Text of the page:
The ghost of Betamax continues to haunt Hollywood and music producers. America's entertainment industry has been fighting fiercely to rein in companies like Groskter and StreamCast Networks that provide software that computer users often use to download illegal music, films, and TV shows from the Internet. But on Aug. 19, the San Francisco-based U.S. 9th Circuit Court of Appeals dismissed at least part of their argument, citing the landmark 1984 U.S. Supreme Court decision that it's O.K. for consumers to tape movies and TV shows for their personal use.
The irony is that Hollywood, which fought the introduction of Sony's Betamax video-cassette recorder in the early '80s, is today a big beneficiary of that case. While its Betamax format eventually lost out to the more popular VHS technology, Betamax was the pioneer for both the VCR and more recently the DVD player. Together, the DVD and video-cassette businesses this year are expected to generate $17 billion in sales, according to a recent report by PricewaterhouseCoopers, reports Business Week.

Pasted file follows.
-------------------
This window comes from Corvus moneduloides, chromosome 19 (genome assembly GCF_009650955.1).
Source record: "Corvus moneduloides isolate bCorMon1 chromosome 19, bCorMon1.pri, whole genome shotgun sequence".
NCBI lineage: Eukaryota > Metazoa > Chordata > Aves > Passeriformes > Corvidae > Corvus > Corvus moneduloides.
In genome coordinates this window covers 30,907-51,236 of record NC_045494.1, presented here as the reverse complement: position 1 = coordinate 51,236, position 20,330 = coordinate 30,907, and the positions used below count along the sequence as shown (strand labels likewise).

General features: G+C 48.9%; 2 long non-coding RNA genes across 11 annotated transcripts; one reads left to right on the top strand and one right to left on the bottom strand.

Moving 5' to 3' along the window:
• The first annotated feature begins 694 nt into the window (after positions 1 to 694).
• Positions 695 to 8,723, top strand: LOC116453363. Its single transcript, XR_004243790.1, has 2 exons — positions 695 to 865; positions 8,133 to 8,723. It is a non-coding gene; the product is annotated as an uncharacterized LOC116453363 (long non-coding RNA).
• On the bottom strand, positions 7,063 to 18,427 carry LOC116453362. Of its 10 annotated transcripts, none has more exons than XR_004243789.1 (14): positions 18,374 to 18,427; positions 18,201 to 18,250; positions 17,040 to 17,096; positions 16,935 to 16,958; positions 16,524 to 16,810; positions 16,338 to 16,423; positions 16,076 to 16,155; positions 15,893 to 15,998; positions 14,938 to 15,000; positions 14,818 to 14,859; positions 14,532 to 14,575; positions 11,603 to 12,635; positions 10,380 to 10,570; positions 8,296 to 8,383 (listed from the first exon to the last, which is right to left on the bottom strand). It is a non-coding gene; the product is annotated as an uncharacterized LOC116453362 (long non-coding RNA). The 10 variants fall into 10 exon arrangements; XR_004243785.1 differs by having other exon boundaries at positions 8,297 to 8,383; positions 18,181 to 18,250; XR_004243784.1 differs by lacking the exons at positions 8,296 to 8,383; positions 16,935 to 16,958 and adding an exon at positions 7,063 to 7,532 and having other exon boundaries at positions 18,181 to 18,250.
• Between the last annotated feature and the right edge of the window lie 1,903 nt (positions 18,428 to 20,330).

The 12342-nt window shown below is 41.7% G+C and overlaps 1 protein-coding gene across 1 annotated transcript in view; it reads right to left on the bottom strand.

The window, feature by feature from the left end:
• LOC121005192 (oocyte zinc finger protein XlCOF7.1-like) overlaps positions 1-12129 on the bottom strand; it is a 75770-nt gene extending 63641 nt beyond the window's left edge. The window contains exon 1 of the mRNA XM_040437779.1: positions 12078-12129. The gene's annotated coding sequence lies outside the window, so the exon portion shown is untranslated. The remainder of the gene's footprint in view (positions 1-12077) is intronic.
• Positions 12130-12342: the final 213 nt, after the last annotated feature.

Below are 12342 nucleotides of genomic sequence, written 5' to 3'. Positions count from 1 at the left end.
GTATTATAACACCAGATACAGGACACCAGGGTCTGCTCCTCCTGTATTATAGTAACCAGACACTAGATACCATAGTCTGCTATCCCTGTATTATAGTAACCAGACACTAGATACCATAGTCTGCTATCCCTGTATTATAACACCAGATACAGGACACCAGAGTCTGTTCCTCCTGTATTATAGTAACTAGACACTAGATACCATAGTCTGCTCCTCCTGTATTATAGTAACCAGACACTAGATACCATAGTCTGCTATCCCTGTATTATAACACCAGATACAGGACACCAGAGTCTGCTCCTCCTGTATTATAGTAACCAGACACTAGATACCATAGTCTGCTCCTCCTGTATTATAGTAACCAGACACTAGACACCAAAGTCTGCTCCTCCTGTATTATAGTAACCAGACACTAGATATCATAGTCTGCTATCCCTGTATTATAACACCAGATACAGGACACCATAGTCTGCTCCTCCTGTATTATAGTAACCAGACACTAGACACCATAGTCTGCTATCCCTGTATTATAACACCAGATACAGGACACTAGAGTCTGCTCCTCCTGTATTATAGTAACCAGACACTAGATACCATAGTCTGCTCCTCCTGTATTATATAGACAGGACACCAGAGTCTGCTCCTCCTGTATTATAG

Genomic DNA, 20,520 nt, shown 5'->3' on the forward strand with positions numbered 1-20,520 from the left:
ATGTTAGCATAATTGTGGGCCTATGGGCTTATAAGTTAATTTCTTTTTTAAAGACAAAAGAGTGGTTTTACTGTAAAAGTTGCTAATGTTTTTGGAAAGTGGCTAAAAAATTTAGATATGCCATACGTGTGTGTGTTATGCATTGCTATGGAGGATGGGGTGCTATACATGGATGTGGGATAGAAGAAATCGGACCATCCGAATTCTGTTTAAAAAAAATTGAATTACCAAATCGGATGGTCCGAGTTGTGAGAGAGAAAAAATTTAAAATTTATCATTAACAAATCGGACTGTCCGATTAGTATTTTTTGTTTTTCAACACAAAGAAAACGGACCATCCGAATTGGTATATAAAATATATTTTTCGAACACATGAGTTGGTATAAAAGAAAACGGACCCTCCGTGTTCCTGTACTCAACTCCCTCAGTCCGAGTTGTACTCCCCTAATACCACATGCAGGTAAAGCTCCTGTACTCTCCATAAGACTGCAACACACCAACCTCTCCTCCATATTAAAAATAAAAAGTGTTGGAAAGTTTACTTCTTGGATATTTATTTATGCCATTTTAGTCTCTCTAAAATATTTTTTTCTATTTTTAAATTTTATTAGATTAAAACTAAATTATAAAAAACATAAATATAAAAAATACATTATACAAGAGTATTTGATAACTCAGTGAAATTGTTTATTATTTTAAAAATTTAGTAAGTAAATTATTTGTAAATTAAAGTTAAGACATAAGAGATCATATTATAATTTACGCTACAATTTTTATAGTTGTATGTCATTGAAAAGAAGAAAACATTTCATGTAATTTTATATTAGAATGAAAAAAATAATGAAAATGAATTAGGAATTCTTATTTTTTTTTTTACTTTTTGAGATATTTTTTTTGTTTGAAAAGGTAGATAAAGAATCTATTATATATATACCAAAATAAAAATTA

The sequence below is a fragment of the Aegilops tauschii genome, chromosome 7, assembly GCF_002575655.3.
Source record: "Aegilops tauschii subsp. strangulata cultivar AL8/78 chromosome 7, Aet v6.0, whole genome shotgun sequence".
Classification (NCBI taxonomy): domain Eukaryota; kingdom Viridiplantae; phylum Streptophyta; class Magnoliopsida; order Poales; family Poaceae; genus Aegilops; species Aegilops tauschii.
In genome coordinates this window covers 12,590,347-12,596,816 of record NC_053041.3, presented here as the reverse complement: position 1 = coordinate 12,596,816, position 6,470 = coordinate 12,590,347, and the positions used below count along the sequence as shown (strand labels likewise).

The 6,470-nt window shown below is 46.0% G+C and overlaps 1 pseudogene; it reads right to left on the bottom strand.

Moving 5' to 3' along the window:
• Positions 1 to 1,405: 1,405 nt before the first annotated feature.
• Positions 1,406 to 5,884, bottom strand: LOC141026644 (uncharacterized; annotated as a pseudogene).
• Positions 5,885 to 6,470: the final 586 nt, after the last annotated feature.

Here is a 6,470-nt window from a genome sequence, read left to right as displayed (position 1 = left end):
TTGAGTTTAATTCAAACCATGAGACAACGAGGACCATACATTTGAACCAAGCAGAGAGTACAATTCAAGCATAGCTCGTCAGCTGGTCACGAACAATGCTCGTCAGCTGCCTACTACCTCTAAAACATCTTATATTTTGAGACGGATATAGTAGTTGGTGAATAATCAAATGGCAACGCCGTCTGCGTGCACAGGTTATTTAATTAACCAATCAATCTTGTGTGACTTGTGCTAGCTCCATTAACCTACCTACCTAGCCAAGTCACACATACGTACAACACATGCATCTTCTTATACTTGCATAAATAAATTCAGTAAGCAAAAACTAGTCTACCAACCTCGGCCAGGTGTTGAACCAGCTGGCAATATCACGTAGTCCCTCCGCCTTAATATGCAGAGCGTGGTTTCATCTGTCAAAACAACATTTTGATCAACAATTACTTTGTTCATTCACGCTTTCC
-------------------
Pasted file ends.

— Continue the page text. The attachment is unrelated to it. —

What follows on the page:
According to BBC News, we should applaud the 9th US Circuit of Appeals in Los Angeles for making it clear that file-sharing is not illegal. This is just as well, since file-sharing, which is just copying data from computer to computer, underpins the entire operation of the internet, from e-mail to viewing web pages to downloading the 72Mb of Windows XP SP2.
But of course the argument was not about that sort of data copying. The court had been asked to rule in a case brought against Grokster and StreamCast Networks over the use of their peer-to-peer networks to make unlicensed copies of copyrighted music.
It is certainly true that they can be used in this way. I had a copy of Kazaa on my laptop until recently, and a quick search revealed thousands of unlicensed MP3s of songs by a wide variety of artists. But there is a well-established precedent in US law that just because something is capable of being used illegally, that does not mean its manufacturers can be sued or prosecuted.
The music and movie industries are said to have witnessed significant revenue loss due to the illegal file sharing on the internet through P2P networks. The US movie studios and music companies were seeking damages from the file-sharing software companies for possible copyright infringement, says New Ratings.
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